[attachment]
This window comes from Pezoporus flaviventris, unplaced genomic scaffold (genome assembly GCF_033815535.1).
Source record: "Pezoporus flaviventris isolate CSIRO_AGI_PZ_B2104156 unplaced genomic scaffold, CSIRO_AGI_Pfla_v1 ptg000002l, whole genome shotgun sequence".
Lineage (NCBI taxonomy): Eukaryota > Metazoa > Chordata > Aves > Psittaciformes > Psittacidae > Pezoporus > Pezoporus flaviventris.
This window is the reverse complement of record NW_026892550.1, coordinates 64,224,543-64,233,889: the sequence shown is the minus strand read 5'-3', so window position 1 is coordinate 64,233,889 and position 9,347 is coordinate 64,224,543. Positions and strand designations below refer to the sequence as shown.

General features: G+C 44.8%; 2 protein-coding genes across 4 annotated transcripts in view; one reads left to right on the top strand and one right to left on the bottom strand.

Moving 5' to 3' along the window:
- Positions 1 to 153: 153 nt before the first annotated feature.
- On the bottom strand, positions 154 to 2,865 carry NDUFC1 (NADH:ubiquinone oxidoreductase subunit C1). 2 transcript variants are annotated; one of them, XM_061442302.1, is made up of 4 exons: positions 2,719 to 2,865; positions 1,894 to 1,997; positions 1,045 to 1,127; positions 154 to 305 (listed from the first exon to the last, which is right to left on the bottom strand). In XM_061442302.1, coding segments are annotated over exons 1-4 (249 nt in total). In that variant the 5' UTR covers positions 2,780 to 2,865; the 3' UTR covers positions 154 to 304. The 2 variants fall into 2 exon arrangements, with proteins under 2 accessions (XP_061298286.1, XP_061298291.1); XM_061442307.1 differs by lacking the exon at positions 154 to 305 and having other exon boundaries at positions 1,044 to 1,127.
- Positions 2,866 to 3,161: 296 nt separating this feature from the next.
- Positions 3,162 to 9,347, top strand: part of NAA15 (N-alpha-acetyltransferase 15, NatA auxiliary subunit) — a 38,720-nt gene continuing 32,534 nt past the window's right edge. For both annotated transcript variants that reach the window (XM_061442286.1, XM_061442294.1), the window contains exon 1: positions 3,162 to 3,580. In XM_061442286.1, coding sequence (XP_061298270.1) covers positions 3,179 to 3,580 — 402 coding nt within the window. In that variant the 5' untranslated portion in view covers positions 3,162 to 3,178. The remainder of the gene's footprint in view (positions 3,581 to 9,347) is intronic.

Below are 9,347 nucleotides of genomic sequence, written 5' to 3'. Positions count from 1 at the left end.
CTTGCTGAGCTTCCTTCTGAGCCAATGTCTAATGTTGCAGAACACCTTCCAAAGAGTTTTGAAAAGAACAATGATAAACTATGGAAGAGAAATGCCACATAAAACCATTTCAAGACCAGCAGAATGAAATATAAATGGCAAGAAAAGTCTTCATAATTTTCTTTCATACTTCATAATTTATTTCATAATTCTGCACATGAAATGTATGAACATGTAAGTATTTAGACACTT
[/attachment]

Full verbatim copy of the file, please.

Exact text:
This window comes from Pezoporus flaviventris, unplaced genomic scaffold (genome assembly GCF_033815535.1).
Source record: "Pezoporus flaviventris isolate CSIRO_AGI_PZ_B2104156 unplaced genomic scaffold, CSIRO_AGI_Pfla_v1 ptg000002l, whole genome shotgun sequence".
Lineage (NCBI taxonomy): Eukaryota > Metazoa > Chordata > Aves > Psittaciformes > Psittacidae > Pezoporus > Pezoporus flaviventris.
This window is the reverse complement of record NW_026892550.1, coordinates 64,224,543-64,233,889: the sequence shown is the minus strand read 5'-3', so window position 1 is coordinate 64,233,889 and position 9,347 is coordinate 64,224,543. Positions and strand designations below refer to the sequence as shown.

General features: G+C 44.8%; 2 protein-coding genes across 4 annotated transcripts in view; one reads left to right on the top strand and one right to left on the bottom strand.

Moving 5' to 3' along the window:
- Positions 1 to 153: 153 nt before the first annotated feature.
- On the bottom strand, positions 154 to 2,865 carry NDUFC1 (NADH:ubiquinone oxidoreductase subunit C1). 2 transcript variants are annotated; one of them, XM_061442302.1, is made up of 4 exons: positions 2,719 to 2,865; positions 1,894 to 1,997; positions 1,045 to 1,127; positions 154 to 305 (listed from the first exon to the last, which is right to left on the bottom strand). In XM_061442302.1, coding segments are annotated over exons 1-4 (249 nt in total). In that variant the 5' UTR covers positions 2,780 to 2,865; the 3' UTR covers positions 154 to 304. The 2 variants fall into 2 exon arrangements, with proteins under 2 accessions (XP_061298286.1, XP_061298291.1); XM_061442307.1 differs by lacking the exon at positions 154 to 305 and having other exon boundaries at positions 1,044 to 1,127.
- Positions 2,866 to 3,161: 296 nt separating this feature from the next.
- Positions 3,162 to 9,347, top strand: part of NAA15 (N-alpha-acetyltransferase 15, NatA auxiliary subunit) — a 38,720-nt gene continuing 32,534 nt past the window's right edge. For both annotated transcript variants that reach the window (XM_061442286.1, XM_061442294.1), the window contains exon 1: positions 3,162 to 3,580. In XM_061442286.1, coding sequence (XP_061298270.1) covers positions 3,179 to 3,580 — 402 coding nt within the window. In that variant the 5' untranslated portion in view covers positions 3,162 to 3,178. The remainder of the gene's footprint in view (positions 3,581 to 9,347) is intronic.

Below are 9,347 nucleotides of genomic sequence, written 5' to 3'. Positions count from 1 at the left end.
CTTGCTGAGCTTCCTTCTGAGCCAATGTCTAATGTTGCAGAACACCTTCCAAAGAGTTTTGAAAAGAACAATGATAAACTATGGAAGAGAAATGCCACATAAAACCATTTCAAGACCAGCAGAATGAAATATAAATGGCAAGAAAAGTCTTCATAATTTTCTTTCATACTTCATAATTTATTTCATAATTCTGCACATGAAATGTATGAACATGTAAGTATTTAGACACTT